Foreign Correspondent: Belgium


GHENT, BELGIUM. Martin Bormann may be dead (at the time I am writing this he has once again risen from the grave and been reburied) but his and his old fellows' spirit is alive: in our tiny neighbour, Luxembourg, people wanting to marry, have to submit from now on to a medical examination. And no wedding bells, of course, if it happens to show unsatisfactory results. Even more funny (for you have to regard these things as good, if somewhat sinister jokes, if you don't want to be driven into neurosis): the prominent Flemish newspaper, which carried this news had two sidethoughts about it:

1. why only a medical examination and not also one about sexuality, fertility and psycho-hygiene (whatever that may be), and

2. why are we, Belgians, so backward once again not to follow this good example. I have to avow, shamefacedly, that on reading this for a few seconds I almost felt proud to be a Belgian. Temporary weakness!

At the same time when this happened (i.e. at the end of March), the German government adopted a divorce bill of rather mixed value. Ratification by parliament may take one year. A fault, committed by one of the partners, would no longer be the ground for divorce. A simple statement by the judge that the marriage looks like a failure, would be sufficient. He would be allowed, however, to make that statement only after both partners have lived separated for one year in case they both agree on the divorce. If only one partner wants the divorce, three years would be necessary. The judge could refuse to grant the divorce if it would inflict severe hardship on one of the partners. Economic considerations, however, could not be considered as such. These problems, indeed, have to be regulated rather by alimony, which again would no longer be based on "fault" but on the economic and social position of the partners.

These new regulations may provide some improvement from the current state of affairs but will scarcely provoke libertarian enthusiasm.

A footnote to the Belgian abortion problems: it's amusing to see how especially the Catholics, who are largely responsible for our repressive contraceptives legislation, have become enlightened and broad-minded overnight. As excellent tacticians, they have seen they would lose that fight anyway. Now their theme runs: "If contraceptives were more readily available, abortion would not be necessary." It is also somewhat alarming to see how Mr. Vanderpoorten (Minister of Justice, and successor of the infamous Mr. Franckx), who was supposed to be a progressive, starts discovering the virtues of "prudence and moderation". While his Freedom and Progress Party continues making a rather libertarian stand on abortion, he himself makes statements like: "I don't like women who always talk about their belly" (hereby alluding to the well-known feminist slogan: every woman master in her own belly).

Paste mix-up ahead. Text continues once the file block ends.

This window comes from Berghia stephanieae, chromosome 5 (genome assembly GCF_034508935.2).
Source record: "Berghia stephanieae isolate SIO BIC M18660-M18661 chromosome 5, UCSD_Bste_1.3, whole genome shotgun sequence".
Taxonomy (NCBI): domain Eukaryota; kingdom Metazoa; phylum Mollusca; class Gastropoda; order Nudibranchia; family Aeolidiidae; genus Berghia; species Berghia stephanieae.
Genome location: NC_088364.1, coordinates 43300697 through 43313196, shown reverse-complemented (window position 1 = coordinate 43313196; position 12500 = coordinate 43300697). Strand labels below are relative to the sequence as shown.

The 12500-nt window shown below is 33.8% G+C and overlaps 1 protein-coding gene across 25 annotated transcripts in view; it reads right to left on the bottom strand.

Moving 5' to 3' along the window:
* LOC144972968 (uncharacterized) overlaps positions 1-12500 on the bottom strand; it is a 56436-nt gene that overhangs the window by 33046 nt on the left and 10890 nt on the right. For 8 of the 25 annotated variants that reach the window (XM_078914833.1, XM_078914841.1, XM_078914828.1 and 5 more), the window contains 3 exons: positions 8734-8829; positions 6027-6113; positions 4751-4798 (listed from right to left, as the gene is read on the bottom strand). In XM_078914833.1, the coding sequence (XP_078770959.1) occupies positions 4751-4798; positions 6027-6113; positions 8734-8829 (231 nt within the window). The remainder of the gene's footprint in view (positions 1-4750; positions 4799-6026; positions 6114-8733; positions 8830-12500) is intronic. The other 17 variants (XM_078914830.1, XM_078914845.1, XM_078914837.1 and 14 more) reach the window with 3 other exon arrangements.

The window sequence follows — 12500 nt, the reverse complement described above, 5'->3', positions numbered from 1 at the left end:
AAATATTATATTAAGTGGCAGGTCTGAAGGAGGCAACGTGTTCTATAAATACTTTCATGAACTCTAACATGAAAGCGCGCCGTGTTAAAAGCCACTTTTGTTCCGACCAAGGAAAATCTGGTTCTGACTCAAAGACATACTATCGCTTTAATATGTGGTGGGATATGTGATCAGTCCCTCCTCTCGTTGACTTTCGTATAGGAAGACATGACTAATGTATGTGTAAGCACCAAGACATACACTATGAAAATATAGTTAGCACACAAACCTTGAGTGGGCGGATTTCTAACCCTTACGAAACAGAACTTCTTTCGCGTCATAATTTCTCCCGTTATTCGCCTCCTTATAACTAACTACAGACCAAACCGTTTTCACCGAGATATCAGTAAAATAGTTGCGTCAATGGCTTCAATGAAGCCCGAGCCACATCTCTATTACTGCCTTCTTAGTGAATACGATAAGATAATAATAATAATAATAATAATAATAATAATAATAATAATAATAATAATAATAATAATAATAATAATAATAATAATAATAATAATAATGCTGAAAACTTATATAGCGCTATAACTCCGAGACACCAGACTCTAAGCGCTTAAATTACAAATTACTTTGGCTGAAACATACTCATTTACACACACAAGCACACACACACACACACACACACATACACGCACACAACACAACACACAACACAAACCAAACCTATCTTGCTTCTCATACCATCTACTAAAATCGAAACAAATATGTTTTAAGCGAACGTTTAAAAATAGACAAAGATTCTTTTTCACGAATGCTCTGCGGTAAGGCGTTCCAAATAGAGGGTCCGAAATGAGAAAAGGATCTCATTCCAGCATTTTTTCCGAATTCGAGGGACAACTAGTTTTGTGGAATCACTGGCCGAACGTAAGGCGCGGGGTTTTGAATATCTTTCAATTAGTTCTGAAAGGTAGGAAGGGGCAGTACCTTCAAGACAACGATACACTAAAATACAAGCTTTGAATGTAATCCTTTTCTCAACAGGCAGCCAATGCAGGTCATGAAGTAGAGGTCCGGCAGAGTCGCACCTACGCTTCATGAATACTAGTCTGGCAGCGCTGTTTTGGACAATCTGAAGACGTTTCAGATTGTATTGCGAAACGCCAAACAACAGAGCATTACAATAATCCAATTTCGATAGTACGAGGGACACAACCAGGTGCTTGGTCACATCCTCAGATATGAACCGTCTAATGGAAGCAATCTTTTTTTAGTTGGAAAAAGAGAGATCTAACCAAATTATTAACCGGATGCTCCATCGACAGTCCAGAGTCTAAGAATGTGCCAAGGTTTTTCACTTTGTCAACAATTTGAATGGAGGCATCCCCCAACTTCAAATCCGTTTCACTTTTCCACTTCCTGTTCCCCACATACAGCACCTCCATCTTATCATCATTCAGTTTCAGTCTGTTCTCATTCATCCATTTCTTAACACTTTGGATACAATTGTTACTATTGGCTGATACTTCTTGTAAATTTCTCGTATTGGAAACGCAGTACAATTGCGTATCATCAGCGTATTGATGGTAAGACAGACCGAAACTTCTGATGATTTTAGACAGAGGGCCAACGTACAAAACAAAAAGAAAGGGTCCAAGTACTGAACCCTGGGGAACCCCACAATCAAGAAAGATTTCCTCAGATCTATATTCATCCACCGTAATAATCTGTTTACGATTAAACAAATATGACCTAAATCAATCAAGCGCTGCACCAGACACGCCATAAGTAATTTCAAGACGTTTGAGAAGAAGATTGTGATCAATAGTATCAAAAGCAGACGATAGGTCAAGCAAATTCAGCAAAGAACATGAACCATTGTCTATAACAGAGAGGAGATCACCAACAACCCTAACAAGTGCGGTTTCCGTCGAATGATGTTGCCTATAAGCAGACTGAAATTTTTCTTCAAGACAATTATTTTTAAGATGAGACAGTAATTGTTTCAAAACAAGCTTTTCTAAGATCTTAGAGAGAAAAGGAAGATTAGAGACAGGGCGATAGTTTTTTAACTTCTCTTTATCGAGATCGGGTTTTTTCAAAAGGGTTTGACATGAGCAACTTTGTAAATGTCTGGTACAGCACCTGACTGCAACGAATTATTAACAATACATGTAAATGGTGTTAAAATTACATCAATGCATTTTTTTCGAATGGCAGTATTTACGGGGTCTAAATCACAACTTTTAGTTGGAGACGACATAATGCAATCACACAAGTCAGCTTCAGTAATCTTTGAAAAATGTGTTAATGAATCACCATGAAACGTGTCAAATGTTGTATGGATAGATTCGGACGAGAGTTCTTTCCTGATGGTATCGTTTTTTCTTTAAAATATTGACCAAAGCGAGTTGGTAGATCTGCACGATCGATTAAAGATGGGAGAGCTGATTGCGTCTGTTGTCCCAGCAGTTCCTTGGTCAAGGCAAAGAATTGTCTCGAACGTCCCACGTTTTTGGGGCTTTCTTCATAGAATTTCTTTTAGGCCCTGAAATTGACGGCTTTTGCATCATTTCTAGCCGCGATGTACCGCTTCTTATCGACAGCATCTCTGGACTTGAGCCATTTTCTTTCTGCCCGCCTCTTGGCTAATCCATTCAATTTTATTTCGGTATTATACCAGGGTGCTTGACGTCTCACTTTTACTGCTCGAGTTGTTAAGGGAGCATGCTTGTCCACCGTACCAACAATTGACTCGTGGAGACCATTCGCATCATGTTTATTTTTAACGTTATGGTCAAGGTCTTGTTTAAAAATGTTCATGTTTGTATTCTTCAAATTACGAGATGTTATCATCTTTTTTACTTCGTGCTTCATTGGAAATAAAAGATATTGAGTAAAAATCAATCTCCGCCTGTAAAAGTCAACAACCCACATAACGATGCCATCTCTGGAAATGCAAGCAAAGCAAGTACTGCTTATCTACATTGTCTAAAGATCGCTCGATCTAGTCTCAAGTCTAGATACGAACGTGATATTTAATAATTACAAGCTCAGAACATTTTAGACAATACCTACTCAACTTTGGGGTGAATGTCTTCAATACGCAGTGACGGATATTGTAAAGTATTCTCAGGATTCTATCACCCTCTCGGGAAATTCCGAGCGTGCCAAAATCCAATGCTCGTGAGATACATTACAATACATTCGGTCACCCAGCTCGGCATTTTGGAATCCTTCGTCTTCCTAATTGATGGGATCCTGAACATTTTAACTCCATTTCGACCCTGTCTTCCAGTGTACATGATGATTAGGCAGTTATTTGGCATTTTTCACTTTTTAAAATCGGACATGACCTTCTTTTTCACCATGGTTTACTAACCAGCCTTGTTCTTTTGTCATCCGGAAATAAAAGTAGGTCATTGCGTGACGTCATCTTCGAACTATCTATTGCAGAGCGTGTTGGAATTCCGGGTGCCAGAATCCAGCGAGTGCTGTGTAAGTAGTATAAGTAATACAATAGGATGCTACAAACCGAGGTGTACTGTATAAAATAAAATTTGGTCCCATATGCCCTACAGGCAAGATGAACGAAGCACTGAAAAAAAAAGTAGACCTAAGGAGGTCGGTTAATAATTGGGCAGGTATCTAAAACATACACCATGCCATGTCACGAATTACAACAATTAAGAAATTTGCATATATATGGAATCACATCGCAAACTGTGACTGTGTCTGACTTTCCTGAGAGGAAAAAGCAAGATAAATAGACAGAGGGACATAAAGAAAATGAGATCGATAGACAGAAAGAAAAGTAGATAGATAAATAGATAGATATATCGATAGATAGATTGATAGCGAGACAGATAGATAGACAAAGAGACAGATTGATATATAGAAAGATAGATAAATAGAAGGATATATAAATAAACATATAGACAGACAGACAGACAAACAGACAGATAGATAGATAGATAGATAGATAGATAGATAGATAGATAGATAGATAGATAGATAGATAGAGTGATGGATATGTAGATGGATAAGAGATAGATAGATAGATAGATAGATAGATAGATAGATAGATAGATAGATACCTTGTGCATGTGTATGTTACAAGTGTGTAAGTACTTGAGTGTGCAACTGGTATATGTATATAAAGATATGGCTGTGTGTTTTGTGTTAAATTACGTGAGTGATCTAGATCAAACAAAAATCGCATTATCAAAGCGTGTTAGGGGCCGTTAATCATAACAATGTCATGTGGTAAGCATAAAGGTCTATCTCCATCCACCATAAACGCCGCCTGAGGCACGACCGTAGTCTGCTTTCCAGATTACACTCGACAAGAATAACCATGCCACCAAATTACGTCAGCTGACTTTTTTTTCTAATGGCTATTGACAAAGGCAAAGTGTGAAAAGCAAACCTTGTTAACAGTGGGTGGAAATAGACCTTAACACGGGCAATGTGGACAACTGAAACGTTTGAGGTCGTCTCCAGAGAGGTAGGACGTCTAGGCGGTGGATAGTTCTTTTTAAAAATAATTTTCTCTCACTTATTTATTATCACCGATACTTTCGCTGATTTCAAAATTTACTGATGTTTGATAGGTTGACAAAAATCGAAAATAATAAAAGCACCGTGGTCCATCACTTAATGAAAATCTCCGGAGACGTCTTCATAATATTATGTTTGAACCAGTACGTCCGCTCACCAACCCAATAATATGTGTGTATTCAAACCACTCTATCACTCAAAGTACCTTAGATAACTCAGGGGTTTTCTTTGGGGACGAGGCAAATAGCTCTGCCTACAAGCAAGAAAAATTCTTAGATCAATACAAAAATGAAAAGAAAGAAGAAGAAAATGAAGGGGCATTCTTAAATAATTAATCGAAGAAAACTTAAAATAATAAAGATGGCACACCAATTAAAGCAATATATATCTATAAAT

Suddenly we, too, discovered we had an inflation problem. During 1972, e.g., the price of potatoes rose by 81 percent, steak and roast beef went up by 22 percent, bread by 11. This year, for January alone, the cost of living went up by a whole percent. Finding the heat rising too sharply, the Minister of Economic Affairs thought he urgently needed breaking the thermometer: price controls will be reinforced and all companies will have to get prior permission from the government for all proposed increases.

The same newspaper mentioned above sympathizingly represented the fact that the professional union of photographers had decided to take legal action against amateurs committing unfair commercial practices. As you may have guessed, these practices consisted in doing the same thing the professionals did and charging a lower price for it.

But the real masters in securing their own monopoly position are the doctors, as shown in previous columns. Here is another example: The official doctors' organization of Brussels has brought an action against 28 chiropractors, charging that chiropraxis is part of medical science and that, therefore, the chiropractors, none of whom has a doctor's certificate, practice medicine illegally. If the court sustains this point of view, the chiropractors will either have to kiss their profession goodbye or become employed as paramedical assistants with Herr Doktor.

In the meantime, the government of Denmark is pushing for what may become the finest example of economic collectivism in the western world. It proposes the compulsory establishing in every concern of an "Employee Fund" which ultimately should amount to 5 percent of all salaries paid. The employers would have to provide all the money for the fund, but would be totally excluded from the council controlling its use. This council would consist of six employee and four Big Brother representatives. Every employee could claim his part of the fund after seven years. Its amount would not be calculated according to his own salary, but to the average concern salary.

Well, so much for a balanced picture of recent events in Europe: some of the news was bad and some was very bad.